Dental Materials - Composite restorative

Dental Materials - Composite restorative

Dental Materials - Composite restorative

Composite resins are used to repair dental defects and improve the color and appearance of teeth, thereby improving facial aesthetics.

Among the direct restorative materials, silicone cement was first developed, followed by acrylic and then composite resins. It consists of an aluminum silicate glass powder and an aqueous solution of phosphoric acid, which was introduced in 1978. Despite its anti-cariogenic properties, it has been noted that silicone cement is prone to failure in the early stages of clinical restoration. And mostly related to the material's high solubility in saliva, easy urban transparency, cracks on the surface, lack of adequate mechanical properties . These shortcomings of silicone cement led to the withdrawal of the material from oral restoration in 1960.

Acrylic resins are unfilled, low-molecular-weight polymers that lack the inorganic filler-resin properties of composite resins. The early clinical failure of acrylics was directly related to their dimensional instability, resulting in imperceptible staining and frequent secondary caries.

Around 1960, the development of composite resins led to the development of higher mechanical properties, lower coefficients of thermal expansion, smaller dimensional changes during curing, and a more efficient use of acrylics. and higher abrasion resistance, thus improving clinical performance. Subsequently, the development of adhesives for bonding composite resins to dental structures also improved the quality of composite resin restorations.

In 1995, composites were introduced with improved handling and fluoride release properties compared to composite resins.

General purpose composite resins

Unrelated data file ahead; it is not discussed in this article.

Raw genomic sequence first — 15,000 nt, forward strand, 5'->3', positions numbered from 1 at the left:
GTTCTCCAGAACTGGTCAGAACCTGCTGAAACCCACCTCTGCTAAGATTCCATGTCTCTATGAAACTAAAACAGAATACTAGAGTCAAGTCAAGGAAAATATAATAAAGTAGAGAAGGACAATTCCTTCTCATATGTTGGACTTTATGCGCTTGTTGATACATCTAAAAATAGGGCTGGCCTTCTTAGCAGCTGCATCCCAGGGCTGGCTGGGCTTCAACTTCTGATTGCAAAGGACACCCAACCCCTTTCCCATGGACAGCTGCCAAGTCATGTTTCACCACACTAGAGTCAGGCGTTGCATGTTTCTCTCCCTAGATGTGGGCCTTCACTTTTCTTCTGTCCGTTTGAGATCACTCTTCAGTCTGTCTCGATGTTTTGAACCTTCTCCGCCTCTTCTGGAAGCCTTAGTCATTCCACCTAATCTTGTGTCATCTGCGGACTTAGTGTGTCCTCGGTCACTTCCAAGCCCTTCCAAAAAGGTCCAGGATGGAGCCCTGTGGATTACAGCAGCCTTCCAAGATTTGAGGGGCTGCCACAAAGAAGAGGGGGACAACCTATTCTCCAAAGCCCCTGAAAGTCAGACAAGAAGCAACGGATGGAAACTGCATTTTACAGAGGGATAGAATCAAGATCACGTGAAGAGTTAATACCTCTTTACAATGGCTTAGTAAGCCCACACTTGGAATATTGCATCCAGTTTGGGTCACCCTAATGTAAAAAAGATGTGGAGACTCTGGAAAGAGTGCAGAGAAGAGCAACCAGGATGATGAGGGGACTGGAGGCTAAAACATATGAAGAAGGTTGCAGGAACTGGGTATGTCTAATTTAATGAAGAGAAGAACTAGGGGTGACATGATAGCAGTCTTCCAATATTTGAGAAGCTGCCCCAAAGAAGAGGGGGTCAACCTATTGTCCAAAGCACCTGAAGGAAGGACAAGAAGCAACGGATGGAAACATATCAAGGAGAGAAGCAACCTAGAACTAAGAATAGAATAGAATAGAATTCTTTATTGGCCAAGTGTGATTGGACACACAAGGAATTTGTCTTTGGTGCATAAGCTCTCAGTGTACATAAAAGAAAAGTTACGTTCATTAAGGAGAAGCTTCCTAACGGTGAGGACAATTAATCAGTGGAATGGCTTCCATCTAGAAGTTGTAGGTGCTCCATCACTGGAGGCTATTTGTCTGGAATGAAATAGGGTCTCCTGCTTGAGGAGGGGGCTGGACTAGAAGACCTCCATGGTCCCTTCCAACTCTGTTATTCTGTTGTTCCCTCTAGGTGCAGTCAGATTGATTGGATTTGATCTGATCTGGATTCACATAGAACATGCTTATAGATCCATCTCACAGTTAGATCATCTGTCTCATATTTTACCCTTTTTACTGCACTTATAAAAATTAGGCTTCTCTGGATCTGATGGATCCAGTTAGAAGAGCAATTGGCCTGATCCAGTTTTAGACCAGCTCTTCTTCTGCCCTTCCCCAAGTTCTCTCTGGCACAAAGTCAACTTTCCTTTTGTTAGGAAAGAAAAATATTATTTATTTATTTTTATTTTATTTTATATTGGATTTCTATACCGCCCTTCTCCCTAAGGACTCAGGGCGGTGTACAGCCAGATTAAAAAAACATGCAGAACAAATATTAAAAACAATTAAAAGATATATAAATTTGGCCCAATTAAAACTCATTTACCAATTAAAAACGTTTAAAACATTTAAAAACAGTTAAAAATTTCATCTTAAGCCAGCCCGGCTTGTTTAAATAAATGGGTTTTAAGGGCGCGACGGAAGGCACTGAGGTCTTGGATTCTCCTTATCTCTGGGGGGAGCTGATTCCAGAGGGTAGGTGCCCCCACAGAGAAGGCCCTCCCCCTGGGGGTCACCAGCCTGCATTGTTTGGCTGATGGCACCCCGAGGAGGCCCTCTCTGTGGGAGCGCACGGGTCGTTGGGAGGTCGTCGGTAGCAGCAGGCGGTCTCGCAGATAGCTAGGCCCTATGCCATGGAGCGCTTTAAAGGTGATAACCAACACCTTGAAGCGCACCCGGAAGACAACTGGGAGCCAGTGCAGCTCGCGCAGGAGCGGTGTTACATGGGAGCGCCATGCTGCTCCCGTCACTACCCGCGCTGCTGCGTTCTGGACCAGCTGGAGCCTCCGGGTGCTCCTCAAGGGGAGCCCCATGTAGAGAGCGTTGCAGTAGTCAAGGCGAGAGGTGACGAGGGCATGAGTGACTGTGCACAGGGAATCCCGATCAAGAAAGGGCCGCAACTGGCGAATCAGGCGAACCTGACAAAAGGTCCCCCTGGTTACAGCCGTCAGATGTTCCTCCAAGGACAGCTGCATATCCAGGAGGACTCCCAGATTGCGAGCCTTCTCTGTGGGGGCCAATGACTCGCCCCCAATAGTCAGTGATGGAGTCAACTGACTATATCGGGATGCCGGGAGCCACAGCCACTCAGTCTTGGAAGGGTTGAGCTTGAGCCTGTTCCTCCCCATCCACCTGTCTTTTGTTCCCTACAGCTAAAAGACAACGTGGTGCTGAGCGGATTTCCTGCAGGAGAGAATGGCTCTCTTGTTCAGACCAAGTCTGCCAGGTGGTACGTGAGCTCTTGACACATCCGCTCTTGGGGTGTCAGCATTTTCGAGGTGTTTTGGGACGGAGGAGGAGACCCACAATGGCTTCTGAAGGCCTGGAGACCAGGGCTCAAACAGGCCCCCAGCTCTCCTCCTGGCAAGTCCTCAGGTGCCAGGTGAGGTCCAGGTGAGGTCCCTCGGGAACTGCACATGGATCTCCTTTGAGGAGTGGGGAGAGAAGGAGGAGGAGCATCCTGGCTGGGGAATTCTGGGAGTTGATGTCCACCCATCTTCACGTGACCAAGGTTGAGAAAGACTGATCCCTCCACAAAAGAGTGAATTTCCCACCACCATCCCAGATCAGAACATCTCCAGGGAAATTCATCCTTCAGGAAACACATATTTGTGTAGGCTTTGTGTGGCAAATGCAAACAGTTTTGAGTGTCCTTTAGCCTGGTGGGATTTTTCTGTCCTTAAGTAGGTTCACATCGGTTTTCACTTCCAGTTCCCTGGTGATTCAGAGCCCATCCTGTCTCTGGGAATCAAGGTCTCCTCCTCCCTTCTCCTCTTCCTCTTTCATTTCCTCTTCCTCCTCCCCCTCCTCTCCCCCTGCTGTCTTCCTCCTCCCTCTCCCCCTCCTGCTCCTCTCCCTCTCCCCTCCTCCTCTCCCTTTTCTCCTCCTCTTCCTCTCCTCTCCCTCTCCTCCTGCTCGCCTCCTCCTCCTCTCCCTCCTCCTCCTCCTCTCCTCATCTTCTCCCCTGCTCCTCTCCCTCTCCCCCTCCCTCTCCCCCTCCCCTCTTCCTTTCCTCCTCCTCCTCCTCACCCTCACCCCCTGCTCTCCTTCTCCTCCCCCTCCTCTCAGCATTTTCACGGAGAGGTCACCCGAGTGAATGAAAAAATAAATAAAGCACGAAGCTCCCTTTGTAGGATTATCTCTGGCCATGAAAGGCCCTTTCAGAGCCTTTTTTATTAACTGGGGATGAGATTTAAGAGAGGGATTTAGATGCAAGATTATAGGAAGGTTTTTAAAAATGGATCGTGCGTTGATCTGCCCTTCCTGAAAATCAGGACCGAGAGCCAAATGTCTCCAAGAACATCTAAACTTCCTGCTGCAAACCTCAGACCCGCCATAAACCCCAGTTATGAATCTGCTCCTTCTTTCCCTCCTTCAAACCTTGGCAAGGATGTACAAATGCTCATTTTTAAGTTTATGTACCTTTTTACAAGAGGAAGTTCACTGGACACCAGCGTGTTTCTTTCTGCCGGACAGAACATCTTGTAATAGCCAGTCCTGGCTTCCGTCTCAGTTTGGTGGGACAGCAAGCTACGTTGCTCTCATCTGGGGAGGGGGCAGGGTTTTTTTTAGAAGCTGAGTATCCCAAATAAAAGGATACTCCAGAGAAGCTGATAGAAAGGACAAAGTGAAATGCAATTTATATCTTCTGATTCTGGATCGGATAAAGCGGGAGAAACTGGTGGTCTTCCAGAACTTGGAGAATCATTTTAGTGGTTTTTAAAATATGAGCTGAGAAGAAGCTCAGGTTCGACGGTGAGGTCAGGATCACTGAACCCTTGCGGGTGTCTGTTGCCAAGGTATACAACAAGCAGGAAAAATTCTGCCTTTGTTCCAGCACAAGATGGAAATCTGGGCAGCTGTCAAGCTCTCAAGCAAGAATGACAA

Composite resins were originally used for restorations of anterior teeth in categories III, IV and V, where aesthetics was of particular concern. Stronger occlusal forces. In 1999, the continuous improvement of materials and application techniques led to the expansion of the application of composite resins to Class II and Class VI posterior cavity restorations. The fiber-reinforced underside of the composite resin used in the laboratory process is used to make crowns and even bridges.

Basic steps:

1. Selection of chromaticity (choosing the right color and luster of composite resin material)

2. Preparation of the nest hole (preparation of the corresponding hole pattern)

3. Tooth surface treatment (a. First, use a small cotton ball or a small brush dipped in 30% ~ 50% phosphoric acid coating the enamel wall of the cave margin. Glaze short bevel and bottom surface b. Acid etching 30 seconds to 1 minute after the tooth surface was chalky c. Cotton ball dipped in the bottom glue coated the whole (The hole wall, air gun light blowing d. Coating binder air gun blowing evenly, about 0.2mm light curing 30 seconds)

4.Placement of the tabs and wedges (a. Polyester film tabs are usually used for the front teeth. b. Stainless steel tabs are used for the back teeth).

5. Filling materials (composite resin filling each layer not more than 0.2 ~ 0.3mm is appropriate, diagonal filling can make the intermediate layer more dense, and the filling of the middle layer can be made to fit. (Reduced shrinkage of the resin)